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TAM – Transporte Aéreo Militar

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TAM – Transporte Aéreo Militar (Military Air Transport) was an airline based in La Paz, Bolivia. It is owned by the Bolivian Air Force, and was established to offer flights to rural communities where commercial airlines could not operate profitably. It also operated in competition with commercial airlines on many of Bolivia's trunk domestic routes.[2] In September 2019, the airline suspended all operations.[3]

Transporte Aéreo Militar
IATA ICAO Callsign
Ceased operations23 September 2019[1]
HubsEl Alto International Airport
Teniente Jorge Henrich Arauz Airport
El Trompillo Airport
Focus citiesTrinidad
Fleet size20
Destinations4 Regular Service
Charter Routes (by request)
Parent companyBolivian Air Force
HeadquartersLa Paz, Bolivia
Key peopleWalter Arze Rojas


TAM began operations on June 15, 1945 with the acquisition of new Douglas C-47s. In 1955, the squadron of the Bolivian Air Transport decided for TAM to begin commercial operations.

"El Grupo Aéreo "71" (the Air group "71") known by the civil populace as Transporte Aéreo Militar (TAM), is an essential part of the structure of the Bolivian Air Force and the fundamental element for the development and integration of the populations in the distant parts of the national territory."

—TAM website, Historical summary/review.[4]

The original name (from 1944) was "El Escuadrón de Transporte Aéreo" (ETA). In 1953 the name was changed to Transporte Aéreo Militar. This heritage is reflected in the words "Grupo Aéreo 71" appearing as part of the TAM logo.

The airline has stopped their flights since July 2018. In March 27, 2019, the airline gained authorization to begin flying again, but during that period failed to obtain an operating authorization from the ATT; this failure lead to them ceasing all operations again on September 23rd, 2019.[5]



Xian MA60 of Transporte Aéreo Militar at El Alto International Airport.

The TAM fleet consists of the following aircraft:[2]

Transporte Aéreo Militar Fleet
Aircraft Total Orders Notes
Boeing 727 1 0
Boeing 737 6 0
British Aerospace 146 6 0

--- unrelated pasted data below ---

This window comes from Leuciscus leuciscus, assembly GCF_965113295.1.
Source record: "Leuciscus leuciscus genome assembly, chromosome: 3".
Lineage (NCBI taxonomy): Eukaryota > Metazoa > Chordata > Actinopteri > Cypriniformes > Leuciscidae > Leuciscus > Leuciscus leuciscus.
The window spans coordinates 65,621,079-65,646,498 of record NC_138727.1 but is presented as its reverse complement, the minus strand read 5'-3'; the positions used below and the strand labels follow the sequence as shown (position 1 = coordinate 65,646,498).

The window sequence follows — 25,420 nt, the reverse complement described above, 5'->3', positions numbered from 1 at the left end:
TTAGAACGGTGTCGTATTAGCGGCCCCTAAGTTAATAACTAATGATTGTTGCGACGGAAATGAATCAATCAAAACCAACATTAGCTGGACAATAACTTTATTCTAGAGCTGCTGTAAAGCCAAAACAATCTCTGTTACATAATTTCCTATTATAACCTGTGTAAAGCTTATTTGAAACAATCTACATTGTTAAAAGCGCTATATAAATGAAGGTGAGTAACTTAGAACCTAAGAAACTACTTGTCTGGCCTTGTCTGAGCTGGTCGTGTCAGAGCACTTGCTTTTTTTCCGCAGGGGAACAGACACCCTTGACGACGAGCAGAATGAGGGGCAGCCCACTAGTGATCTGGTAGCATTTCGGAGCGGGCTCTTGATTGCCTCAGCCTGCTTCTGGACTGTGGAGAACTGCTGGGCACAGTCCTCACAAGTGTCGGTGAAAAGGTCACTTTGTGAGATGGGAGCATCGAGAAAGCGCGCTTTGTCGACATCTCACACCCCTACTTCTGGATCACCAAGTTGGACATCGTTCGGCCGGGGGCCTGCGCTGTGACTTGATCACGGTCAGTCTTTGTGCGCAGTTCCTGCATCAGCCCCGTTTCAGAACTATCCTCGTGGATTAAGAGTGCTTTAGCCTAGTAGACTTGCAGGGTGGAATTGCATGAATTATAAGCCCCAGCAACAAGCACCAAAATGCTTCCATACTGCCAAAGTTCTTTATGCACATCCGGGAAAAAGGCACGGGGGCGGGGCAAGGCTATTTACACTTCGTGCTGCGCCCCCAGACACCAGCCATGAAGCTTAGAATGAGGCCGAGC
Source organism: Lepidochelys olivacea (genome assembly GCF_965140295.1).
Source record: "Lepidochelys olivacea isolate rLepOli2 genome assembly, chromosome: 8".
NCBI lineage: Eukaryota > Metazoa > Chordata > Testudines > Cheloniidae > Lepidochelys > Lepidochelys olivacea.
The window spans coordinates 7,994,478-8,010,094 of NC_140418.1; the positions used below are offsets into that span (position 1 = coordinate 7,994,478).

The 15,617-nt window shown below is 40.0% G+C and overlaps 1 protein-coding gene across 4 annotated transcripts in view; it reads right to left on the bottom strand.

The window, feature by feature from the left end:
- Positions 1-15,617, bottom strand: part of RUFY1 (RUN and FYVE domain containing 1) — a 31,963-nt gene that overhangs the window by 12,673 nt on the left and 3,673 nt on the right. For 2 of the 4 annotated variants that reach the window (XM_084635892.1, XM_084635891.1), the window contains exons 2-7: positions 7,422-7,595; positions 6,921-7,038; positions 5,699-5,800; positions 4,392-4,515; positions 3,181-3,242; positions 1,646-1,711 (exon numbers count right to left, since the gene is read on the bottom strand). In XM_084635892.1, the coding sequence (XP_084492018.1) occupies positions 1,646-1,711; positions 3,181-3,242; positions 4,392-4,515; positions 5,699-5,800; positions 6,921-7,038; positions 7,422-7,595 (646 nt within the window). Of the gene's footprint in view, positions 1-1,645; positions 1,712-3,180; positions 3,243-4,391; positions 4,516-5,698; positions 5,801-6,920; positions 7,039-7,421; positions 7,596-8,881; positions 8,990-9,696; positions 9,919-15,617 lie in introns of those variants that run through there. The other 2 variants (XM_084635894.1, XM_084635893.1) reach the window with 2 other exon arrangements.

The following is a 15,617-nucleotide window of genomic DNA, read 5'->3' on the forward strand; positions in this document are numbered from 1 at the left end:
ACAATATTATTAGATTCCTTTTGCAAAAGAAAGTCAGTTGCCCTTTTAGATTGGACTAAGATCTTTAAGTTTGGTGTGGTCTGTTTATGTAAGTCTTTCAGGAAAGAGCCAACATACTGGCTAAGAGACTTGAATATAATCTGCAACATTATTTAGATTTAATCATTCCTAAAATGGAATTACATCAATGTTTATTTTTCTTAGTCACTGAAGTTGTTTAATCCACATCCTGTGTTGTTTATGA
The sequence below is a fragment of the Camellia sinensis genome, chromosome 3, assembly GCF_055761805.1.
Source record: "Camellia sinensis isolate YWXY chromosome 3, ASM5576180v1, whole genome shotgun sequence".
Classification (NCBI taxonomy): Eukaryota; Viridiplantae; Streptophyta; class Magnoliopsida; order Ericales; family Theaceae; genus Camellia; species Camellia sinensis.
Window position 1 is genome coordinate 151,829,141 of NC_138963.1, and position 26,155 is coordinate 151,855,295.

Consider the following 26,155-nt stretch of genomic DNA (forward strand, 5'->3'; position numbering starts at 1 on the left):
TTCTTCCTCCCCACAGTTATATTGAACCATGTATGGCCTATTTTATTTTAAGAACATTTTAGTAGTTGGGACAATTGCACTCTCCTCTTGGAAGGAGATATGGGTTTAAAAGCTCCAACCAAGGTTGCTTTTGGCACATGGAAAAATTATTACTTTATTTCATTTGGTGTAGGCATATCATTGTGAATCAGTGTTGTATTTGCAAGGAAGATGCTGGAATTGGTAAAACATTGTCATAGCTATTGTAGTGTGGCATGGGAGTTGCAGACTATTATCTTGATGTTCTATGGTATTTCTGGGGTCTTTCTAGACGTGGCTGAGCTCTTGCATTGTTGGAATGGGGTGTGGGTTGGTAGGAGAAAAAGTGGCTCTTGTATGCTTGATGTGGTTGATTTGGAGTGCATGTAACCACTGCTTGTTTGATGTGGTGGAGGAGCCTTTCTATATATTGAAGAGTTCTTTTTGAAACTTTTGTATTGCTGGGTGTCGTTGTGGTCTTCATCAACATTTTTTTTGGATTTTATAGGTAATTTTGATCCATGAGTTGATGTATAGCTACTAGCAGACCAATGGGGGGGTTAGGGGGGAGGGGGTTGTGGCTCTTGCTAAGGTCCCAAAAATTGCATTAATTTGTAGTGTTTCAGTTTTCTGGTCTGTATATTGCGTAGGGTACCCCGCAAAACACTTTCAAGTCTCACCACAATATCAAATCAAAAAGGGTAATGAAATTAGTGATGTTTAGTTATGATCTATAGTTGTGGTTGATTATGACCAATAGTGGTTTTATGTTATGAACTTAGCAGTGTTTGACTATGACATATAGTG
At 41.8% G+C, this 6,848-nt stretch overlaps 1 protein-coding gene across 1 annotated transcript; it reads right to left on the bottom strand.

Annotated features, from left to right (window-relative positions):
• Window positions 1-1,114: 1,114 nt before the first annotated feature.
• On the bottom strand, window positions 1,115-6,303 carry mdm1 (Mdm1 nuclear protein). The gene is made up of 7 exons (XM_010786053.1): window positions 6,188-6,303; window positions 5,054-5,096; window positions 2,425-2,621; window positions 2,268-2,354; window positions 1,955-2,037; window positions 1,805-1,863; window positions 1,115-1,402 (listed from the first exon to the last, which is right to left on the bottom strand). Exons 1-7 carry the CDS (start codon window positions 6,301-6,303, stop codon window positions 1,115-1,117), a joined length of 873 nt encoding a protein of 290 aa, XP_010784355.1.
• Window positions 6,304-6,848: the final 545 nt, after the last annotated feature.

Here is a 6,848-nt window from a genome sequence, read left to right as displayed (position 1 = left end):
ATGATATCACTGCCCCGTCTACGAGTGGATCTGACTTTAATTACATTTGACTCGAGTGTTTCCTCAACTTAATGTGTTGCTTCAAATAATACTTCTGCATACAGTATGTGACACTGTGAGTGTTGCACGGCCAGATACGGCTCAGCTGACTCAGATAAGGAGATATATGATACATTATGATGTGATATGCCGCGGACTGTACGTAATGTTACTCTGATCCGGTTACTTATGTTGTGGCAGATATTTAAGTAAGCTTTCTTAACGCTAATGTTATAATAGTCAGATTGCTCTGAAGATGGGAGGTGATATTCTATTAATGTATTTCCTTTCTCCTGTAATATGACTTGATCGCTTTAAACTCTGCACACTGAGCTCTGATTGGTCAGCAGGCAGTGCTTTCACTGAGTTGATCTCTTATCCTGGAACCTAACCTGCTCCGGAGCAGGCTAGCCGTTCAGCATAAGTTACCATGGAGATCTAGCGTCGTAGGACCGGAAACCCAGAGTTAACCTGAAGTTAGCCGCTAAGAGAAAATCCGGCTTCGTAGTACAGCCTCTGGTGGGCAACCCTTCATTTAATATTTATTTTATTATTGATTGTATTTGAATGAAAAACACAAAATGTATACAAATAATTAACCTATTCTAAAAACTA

CASA C212 2 0
Convair CV-580 1 0 Stored at La Paz
Douglas C-47 1 0 Preserved at La Paz
Fokker F27 1 0
Xian MA60 2 0
Total 20 0

Accidents and incidentsEdit

  • On 11 September 1962 Captain Walter Arze Rojas's aircraft crashed after the plane was given standard gasoline instead of aviation fuel.
  • On 12 February 1970, Douglas DC-3 TAM-11 crashed while attempting an emergency landing at Laja Airport. The aircraft was operating a non-scheduled passenger flight. All five people on board survived.[7]
  • On 14 July 1970, Douglas DC-3 TAM-17 was damaged beyond repair in an accident at El Alto International Airport, La Paz.[8]
  • On 4 May 1971, Douglas C-47 TAM-22 crashed shortly after take-off from El Alto Airport, La Paz on a cargo flight to El Jovi Airport.[9]
  • On 25 September 1972, Douglas C-47A TAM-24 was reported to have been damaged beyond economic repair in an accident at Caranavi Airport.[10]
  • On 19 January 1974, Douglas DC-3 TAM-30 was damaged beyond economic repair in a wheels-up landing at Laia.[11]
  • On 11 November 1974, Douglas DC-3 TAM-34 crashed near the Sorata Mountain shortly after take-off from El Alto Airport.[12]
  • On 27 October 1975, a CV-440 crashed into the Cerro Colorado volcano during takeoff, killing all 4 crew and 63 passengers on board. The aircraft was carrying military officers and their families.
  • On 18 March 2011, a Xian MA60 (with Bolivian registration FAB-96) with 33 passengers and crew aboard, performed an emergency landing without locked nose landing gear in the airport of the touristic Amazonian village of Rurrenabaque, on arrival from La Paz. No injuries were reported.[13][14]
  • On 9 January 2012 a Xian MA60 (with Bolivian registration FAB-96) with 16 passengers and 5 crew aboard performed an emergency landing without landing gear lowered at Guayaramerin on arrival from Riberalta. No injuries occurred, but the aircraft was substantially damaged.[15]


  This article incorporates public domain material from the Library of Congress Country Studies website

  1. ^
  2. ^ a b Scmitz, Sebastian (February 2014). Airliner World. Key Publishing. pp. 32–37. Missing or empty |title= (help)
  3. ^
  4. ^
  5. ^
  6. ^
  7. ^ "TAM-11 Accident description". Aviation Safety Network. Retrieved 12 October 2010.
  8. ^ "TAM-17 Accident description". Aviation Safety Network. Retrieved 20 October 2010.
  9. ^ "TAM-22 Accident description". Aviation Safety Network. Retrieved 19 September 2010.
  10. ^ "TAM-24 Accident description". Aviation Safety Network. Retrieved 7 September 2010.
  11. ^ "TAM-30 Accident description". Aviation Safety Network. Retrieved 23 August 2010.
  12. ^ "TAM-34 Accident description". Aviation Safety Network. Retrieved 24 August 2010.
  13. ^ Avión aterriza de panza sin causar daños, Periódico Los Tiempos, retrieved on March 18, 2011, archived from the original on March 21, 2011
  14. ^ "TAM Bolivia MA60 at Rurrenabaque on Mar 18th 2011, could not extend nose gear, rests on belly". Air Crash Observer, retrieved on March 20, 2011. Archived from the original on August 11, 2011.
  15. ^ "TAM Bolivia MA60 at Guayaramerin on Jan 9th 2012, gear up landing". Aviation Herald. Retrieved 9 January 2012.

External linksEdit